Mr. Speaker, I stand today to address an important piece of legislation. I applaud in particular the Minister of Justice, who has introduced two substantial pieces of legislation in a relatively short time span. I admire the efforts and the work that she, through her department, has done in order to present Bill C-16 to the House. I understand that the legislation was part of the mandate letter that was provided to her by the Prime Minister. That speaks to the degree of importance that the Prime Minister, cabinet, and the government as a whole, any political party, place on the legislation.
I listened to the many speeches that have taken place today and I have found that all political parties support Bill C-16. We do not often get that sort of support and it is worthy of notice.
I would like to again highlight the effort put into this file by the Minister of Justice and her department. This did not just happen overnight. When legislation is brought forward a significant contribution is made by many different stakeholders from virtually every region of our country. It is important that we acknowledge the efforts of the many individuals who have allowed us to get to this point where we are now debating Bill C-16.
It is important to recognize that Ottawa played an important role, a strong leadership role with respect to the legislation. I will get back to that leadership role, but it is important that we recognize that there are other jurisdictions.
I asked the member for Richmond Hill if I could quote him specifically in his response to a question because it is pertinent to today's debate. He said, “many other provinces and territories across Canada had adopted legislation that sought to protect the rights of trans and gender diverse persons in Canada. Most Canadian provinces and territories now list gender identity, and some have included gender expression, among the prohibited grounds of discrimination under their human rights law.” He also said, “The human rights laws in the Northwest Territories, Manitoba, and Saskatchewan prohibit discrimination based on gender identity, while the human rights laws in Alberta, British Columbia, Nova Scotia, Ontario, Prince Edward Island, Quebec, including Newfoundland and Labrador, prohibit discrimination based on both gender identity and gender expression.”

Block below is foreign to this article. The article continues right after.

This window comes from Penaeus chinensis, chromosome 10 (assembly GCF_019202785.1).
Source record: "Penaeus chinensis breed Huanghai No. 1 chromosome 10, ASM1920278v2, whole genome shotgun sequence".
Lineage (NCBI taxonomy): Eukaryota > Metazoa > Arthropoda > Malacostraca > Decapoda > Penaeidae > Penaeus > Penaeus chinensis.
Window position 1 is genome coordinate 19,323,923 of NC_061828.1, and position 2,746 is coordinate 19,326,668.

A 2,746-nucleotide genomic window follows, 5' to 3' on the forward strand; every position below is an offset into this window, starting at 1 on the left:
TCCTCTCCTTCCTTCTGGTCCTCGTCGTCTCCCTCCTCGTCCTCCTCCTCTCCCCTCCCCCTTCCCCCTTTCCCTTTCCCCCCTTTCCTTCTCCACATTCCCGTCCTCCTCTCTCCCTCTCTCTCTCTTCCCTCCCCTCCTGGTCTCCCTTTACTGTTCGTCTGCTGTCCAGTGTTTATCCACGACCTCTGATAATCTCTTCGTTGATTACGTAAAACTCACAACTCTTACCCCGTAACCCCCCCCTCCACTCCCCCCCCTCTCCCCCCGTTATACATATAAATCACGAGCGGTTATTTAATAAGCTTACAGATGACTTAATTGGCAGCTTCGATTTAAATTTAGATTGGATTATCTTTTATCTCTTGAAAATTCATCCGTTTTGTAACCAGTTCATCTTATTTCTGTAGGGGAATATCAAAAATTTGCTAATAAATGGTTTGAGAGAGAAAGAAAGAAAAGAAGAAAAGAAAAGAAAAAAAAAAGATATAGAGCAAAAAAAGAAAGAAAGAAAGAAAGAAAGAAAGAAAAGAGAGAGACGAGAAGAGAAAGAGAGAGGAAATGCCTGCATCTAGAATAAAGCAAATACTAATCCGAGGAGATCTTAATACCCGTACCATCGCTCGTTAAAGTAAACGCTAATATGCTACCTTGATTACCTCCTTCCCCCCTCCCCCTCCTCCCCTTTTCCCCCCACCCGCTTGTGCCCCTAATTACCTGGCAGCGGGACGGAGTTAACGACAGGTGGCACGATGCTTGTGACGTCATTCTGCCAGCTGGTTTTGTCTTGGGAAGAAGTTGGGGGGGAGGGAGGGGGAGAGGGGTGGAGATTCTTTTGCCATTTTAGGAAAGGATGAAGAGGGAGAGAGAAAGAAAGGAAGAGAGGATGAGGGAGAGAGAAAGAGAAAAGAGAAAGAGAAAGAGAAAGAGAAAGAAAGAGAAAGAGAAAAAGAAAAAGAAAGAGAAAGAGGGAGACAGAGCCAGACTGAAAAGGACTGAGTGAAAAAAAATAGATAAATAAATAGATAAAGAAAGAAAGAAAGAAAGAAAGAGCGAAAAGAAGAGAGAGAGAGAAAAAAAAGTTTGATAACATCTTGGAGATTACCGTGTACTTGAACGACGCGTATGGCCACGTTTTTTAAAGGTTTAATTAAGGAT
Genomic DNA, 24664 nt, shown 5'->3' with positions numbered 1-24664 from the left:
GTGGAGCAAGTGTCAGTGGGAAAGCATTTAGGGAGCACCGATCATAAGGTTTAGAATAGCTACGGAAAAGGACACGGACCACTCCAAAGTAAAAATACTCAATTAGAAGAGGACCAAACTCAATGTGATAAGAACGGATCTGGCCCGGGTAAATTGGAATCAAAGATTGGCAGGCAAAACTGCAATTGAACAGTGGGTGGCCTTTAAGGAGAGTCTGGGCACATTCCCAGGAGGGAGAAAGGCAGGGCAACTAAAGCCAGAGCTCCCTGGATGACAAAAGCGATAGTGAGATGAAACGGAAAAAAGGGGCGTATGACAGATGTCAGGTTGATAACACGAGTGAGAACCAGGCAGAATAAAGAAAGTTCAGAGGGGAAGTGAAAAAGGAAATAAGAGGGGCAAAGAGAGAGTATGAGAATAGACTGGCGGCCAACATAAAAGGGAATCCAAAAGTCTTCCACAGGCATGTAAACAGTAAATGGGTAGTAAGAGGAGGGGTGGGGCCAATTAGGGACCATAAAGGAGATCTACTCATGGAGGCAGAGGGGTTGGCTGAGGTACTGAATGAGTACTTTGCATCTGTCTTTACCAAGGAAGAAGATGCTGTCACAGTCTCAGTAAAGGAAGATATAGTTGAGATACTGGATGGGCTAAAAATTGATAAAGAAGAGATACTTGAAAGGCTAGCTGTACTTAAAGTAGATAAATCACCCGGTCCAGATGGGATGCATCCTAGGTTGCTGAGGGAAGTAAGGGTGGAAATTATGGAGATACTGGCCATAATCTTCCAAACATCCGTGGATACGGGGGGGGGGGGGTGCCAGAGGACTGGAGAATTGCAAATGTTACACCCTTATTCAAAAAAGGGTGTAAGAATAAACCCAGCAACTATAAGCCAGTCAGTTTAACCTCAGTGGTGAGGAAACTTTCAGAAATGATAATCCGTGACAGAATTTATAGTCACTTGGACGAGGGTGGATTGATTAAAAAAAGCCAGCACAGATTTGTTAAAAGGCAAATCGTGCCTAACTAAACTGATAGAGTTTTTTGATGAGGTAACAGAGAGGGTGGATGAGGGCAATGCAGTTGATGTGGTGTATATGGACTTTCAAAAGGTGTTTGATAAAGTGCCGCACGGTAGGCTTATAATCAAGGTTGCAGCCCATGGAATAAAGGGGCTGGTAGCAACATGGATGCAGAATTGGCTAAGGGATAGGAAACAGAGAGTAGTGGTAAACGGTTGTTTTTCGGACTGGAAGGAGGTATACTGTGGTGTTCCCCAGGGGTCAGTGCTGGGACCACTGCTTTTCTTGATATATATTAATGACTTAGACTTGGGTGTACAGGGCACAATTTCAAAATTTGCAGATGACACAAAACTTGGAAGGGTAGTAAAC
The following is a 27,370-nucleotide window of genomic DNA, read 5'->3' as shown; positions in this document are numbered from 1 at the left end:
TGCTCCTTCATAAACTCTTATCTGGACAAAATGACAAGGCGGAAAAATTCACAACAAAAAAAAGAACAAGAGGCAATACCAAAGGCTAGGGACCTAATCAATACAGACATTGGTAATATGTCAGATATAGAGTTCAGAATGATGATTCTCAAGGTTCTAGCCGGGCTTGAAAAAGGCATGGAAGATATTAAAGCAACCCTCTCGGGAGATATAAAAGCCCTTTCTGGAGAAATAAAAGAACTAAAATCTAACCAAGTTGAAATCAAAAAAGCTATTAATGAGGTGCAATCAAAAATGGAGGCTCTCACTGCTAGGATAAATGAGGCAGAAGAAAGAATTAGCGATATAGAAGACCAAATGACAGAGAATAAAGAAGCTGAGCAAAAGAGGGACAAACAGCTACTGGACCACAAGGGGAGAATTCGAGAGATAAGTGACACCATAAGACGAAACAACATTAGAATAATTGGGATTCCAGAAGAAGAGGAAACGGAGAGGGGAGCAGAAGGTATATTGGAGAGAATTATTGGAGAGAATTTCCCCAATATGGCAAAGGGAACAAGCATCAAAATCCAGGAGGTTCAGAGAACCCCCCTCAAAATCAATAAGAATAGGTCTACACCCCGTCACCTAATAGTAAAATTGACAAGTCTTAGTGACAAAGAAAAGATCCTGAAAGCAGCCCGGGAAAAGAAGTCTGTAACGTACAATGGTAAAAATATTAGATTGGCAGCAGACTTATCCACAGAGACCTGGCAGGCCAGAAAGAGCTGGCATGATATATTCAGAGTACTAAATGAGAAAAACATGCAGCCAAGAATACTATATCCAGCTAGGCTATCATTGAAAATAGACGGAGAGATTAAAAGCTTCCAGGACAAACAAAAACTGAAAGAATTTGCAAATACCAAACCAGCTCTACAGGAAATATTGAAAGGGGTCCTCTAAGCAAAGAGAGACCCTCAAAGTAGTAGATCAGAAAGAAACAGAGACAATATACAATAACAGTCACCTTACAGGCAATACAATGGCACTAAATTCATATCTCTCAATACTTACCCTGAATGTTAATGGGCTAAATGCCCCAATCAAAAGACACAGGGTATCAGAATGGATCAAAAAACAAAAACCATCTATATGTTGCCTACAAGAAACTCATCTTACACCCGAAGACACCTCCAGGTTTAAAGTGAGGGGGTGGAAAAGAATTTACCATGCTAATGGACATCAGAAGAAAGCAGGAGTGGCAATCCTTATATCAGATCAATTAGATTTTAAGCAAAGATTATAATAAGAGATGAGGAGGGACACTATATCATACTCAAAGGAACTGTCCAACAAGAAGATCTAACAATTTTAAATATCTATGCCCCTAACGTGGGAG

When members think of Bill C-16 and how they might vote, they need to recognize that Ottawa, albeit an important player, has a leadership role to play. It is also important to note that while most provinces have amended their human rights laws to provide explicit protection as noted above, gender identity and/or gender expression had previously been implicitly included in some jurisdictions under other explicitly enumerated grounds, such as sex, as a matter of policy, and/or as a result of court decisions.
It is important to recognize that while New Brunswick, Nunavut, and Yukon have not amended their legislation to explicitly include gender identity or gender expression in their laws, the New Brunswick and Yukon human rights commissions have published guidelines on human rights that indicate that gender identity discrimination is a form of sex discrimination.
It is important to recognize that across Canada we are moving toward a more modern and a more inclusive society. The legislation would align with Canadians' wishes and truly represent them.
As a representative of the great constituency of Winnipeg North, I believe that I represent all the people of Winnipeg North. I want the members of my constituency to feel comfortable knowing that I will represent their interests first and foremost. This is something I do in different ways. For example, in caucus discussions, we know that we can say whatever we want. We know that at times there are some limitations in the chamber regarding what a member might want to say. However, I want my constituents to understand that no matter what their background is, whether based on ethnicity, religion, or belief, when coming to talk to me, I will not discriminate in any way so that I can represent their interests, no matter what percentage of the population they might claim to be part of in my constituency. I say that because this debate should not be about one's faith or religion; it is a fundamental right we are debating.
Back in 1948, the United Nations brought forward a universal declaration about the importance of human rights. Since that day, there has been the intention and goodwill of politicians around the world to honour it by bringing forward ideas, resolutions, and legislation to try to embody what that declaration was proclaiming.